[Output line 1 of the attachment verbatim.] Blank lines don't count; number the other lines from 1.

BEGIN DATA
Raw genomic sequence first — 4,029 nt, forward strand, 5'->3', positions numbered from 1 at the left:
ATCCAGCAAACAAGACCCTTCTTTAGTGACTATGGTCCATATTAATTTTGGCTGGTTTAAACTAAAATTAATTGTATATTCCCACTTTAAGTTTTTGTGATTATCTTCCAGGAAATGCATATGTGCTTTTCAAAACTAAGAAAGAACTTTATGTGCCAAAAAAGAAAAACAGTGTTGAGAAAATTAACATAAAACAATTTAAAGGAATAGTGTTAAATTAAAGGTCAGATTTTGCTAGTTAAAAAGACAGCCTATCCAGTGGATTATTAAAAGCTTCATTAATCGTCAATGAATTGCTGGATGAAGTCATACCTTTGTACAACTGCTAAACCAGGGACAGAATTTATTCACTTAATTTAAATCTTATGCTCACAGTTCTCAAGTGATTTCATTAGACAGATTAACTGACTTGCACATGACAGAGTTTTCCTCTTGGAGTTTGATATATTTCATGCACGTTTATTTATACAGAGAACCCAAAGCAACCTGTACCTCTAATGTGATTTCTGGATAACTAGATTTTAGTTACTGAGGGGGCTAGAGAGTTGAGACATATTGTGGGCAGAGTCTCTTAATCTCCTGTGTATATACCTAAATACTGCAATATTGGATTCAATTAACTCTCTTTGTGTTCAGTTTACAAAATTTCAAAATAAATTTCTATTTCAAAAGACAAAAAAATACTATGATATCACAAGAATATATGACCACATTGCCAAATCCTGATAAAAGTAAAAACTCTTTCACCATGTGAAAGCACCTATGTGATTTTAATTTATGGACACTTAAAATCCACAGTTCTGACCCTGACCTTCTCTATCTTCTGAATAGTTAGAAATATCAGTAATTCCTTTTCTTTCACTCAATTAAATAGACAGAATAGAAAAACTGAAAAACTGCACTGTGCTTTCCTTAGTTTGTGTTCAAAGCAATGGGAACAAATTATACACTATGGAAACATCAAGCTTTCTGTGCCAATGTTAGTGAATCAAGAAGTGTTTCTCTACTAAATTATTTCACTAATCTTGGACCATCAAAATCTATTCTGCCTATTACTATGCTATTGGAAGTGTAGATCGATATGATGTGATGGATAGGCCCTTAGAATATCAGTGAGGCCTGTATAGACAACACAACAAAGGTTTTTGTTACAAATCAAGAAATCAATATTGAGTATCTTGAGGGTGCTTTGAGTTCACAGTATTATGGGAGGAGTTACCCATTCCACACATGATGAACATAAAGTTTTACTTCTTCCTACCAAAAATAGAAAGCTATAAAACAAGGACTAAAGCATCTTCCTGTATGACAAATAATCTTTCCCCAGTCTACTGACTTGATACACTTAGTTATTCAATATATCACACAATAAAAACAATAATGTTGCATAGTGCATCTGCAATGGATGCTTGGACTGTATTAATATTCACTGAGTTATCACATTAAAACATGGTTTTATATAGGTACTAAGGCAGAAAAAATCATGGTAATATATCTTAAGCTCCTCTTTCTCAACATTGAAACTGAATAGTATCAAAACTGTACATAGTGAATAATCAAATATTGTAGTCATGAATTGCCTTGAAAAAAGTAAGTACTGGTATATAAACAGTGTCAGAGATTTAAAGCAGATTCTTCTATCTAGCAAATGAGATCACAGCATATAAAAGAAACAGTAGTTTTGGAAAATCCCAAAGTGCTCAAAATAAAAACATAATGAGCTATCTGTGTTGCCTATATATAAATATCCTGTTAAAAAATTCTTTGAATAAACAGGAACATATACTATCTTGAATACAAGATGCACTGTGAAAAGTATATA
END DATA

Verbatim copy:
Raw genomic sequence first — 4,029 nt, forward strand, 5'->3', positions numbered from 1 at the left: